She voiced a cartoon character who was a single mother raising an 8-year-old son who was obsessed with making home movies. She starred in her own episode of a Bravo channel series featuring female comedians--Caroline Rhea and Joan Rivers each had an episode as well. She was the first woman to win a CableACE Award for Best Stand-up Comedy Special. She made an appearance on Larry King Live to discuss charges of child endangerment against her and the resulting stint in rehab for alcohol abuse. She was an expert on several episodes of Who Wants to Be a Millionaire and she is a recurring guest on The Late Late Show With Craig Ferguson.
But the 51-year-old Paula Poundstone may now be best known as a panelist on the highly rated NPR radio show, Wait Wait ... Don't Tell Me!, an hour-long game program in which three humorous celebrities have to answer questions on current affairs. It's likely a familiarity with that role that will have Boiseans attending her show at the Egyptian Theatre on Friday, Sept. 23, more than her previous work. Poundstone will likely talk about her experiences on WWDTM during that performance, but it's almost guaranteed that Poundstone's parenting is a subject that will get even more mileage.
Poundstone, who was raised in Massachusetts and now calls Southern California home, started doing stand-up in the early '80s. Her popularity on WWDTM stems from many of the same traits that led to her long-running and successful career in comedy, which is not always an easy feat for a woman--especially one who is somewhat gangly, semi-androgynous and often self-deprecating.
But Poundstone has always embraced her awkwardness on stage. In some of her earliest stand-up, she would lean her long frame across a stool on stage, lolling forward before eventually slumping to the floor and doing bits of her routine flat on her back, sometimes with her head hanging off the edge of the stage. Poundstone is also exceptionally quick-witted, a whiz at extemporaneous speech and quite loquacious--she will expound on any subject for as long as time (and a host) will allow.
As important as Poundstone's ability to tell a great story is her willingness to make herself the subject of it. Whether she is in front of a studio audience for a taping of WWDTM or performing for a stand-up crowd, she is candid with the details of her life as well as those of her children. As a single mother of children with special needs, it would be easy to assume that Poundstone would have issues particular to their care. She does, but simply because she's a parent. Like all parents, she struggles raising young people who are trying to find their own identities, irrespective of physical, mental or emotional disabilities.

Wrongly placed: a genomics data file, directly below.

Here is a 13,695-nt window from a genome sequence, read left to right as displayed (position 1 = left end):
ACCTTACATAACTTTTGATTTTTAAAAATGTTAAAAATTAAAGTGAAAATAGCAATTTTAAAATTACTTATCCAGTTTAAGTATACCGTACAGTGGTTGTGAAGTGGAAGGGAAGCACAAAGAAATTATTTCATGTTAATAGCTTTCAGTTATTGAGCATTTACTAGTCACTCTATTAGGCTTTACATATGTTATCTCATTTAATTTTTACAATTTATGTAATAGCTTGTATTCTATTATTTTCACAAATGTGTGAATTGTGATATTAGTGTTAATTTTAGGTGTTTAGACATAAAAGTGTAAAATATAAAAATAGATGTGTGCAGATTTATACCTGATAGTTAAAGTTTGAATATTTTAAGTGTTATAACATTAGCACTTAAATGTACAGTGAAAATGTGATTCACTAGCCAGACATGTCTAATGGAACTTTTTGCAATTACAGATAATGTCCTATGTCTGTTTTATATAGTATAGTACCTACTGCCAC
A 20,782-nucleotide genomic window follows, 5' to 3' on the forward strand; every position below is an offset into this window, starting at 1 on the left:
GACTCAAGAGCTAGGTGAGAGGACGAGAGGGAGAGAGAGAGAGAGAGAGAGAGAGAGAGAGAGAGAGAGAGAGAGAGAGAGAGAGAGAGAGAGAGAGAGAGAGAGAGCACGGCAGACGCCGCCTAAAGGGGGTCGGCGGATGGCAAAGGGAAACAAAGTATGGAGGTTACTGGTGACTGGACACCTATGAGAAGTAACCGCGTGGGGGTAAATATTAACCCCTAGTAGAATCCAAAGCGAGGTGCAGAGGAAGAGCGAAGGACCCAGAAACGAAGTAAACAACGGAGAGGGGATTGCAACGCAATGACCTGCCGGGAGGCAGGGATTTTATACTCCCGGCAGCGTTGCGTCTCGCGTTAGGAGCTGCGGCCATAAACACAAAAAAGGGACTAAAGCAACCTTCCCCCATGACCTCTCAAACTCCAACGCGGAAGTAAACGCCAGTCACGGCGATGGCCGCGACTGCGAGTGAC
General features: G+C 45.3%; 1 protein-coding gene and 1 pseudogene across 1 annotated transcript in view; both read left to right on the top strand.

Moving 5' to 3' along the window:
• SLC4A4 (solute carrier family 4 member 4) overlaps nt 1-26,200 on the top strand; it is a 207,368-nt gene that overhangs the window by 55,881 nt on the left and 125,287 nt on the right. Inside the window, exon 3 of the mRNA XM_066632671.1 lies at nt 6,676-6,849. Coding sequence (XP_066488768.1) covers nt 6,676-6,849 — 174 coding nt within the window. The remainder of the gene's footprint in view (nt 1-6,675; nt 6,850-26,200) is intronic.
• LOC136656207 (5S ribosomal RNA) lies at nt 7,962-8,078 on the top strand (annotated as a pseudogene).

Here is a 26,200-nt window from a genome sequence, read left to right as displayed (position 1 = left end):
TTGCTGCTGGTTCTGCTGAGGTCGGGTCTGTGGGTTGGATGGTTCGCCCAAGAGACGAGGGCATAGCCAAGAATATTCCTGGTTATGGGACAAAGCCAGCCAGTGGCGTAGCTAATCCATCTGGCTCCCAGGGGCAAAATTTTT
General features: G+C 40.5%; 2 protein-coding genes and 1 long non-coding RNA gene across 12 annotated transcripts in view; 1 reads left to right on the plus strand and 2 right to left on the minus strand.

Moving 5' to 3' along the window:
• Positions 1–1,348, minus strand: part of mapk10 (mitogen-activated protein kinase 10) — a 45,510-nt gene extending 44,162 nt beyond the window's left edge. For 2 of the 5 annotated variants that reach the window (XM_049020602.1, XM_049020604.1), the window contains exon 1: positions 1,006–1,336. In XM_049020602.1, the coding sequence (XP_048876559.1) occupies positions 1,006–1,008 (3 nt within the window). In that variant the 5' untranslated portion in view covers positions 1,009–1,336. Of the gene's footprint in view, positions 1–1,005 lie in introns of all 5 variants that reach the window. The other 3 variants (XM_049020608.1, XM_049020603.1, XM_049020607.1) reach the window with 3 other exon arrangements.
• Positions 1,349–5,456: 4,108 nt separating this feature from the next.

When she answered the phone for an interview with Boise Weekly, Poundstone's first words were, "Give me just a second." She was in the middle of an appointment with a specialist to talk about her 20-year-old daughter's leg braces. Her daughter had this idea that the braces would slowly be cut down until she no longer needed to wear them. Poundstone was telling the specialist that they needed to explain why that wasn't going to happen. It was a personal moment, but Poundstone didn't cover the phone, didn't pretend that she was merely dealing with the day-to-day details of raising kids. An offer to call her back at another time was quickly dismissed.
"I have very few minutes that are my own," she said. "I expected to be done and already in my car for this interview, and instead, I was trying to explain to the guy that my daughter isn't Forrest Gump," she said. "I needed to take that element out of the discussion."
Raising children has its rewards, but sometimes the rewards don't come from the kids. They come from the people she shares her stories with.
"I am not stupid enough to believe that any of our problems are exclusive to us," Poundstone said. "I tell some pretty extreme experiences on stage. It's not like the whole crowd rushes up to me afterward and says, 'Boy, we're exactly like that.' But I can't tell you how many people come up to me and say, 'Oh my god. We have the same son.' Or they say, 'We had that son. He's older now and has a job. It gets better!' So it cuts both ways."
And sometimes it goes much deeper for both an audience member and for Poundstone.
"I had a woman come up to me one night and she asked if she could hug me. She said, 'I lost my son. I haven't laughed in a couple of years and I just wanted to thank you.' It's a big circle. I feel like that's why I'm here. And what she doesn't know is that by saying that to me, I was able to go home and deal with my own nutty son."
Poundstone's professional life is equally as busy as her personal life. She has tour dates all across the country through early 2012 and, of course, there is WWDTM. She is thrilled with the success of the show but wanted to squelch one incorrect fact people have about her in regard to the show: She doesn't lose on purpose.
"I love talking about Wait Wait ... Don't Tell Me!," Poundstone said emphatically. "Because any opportunity I have to clear up the misconception about me on that show, I like to take advantage of. So here it is ... Yes! I am trying to win!"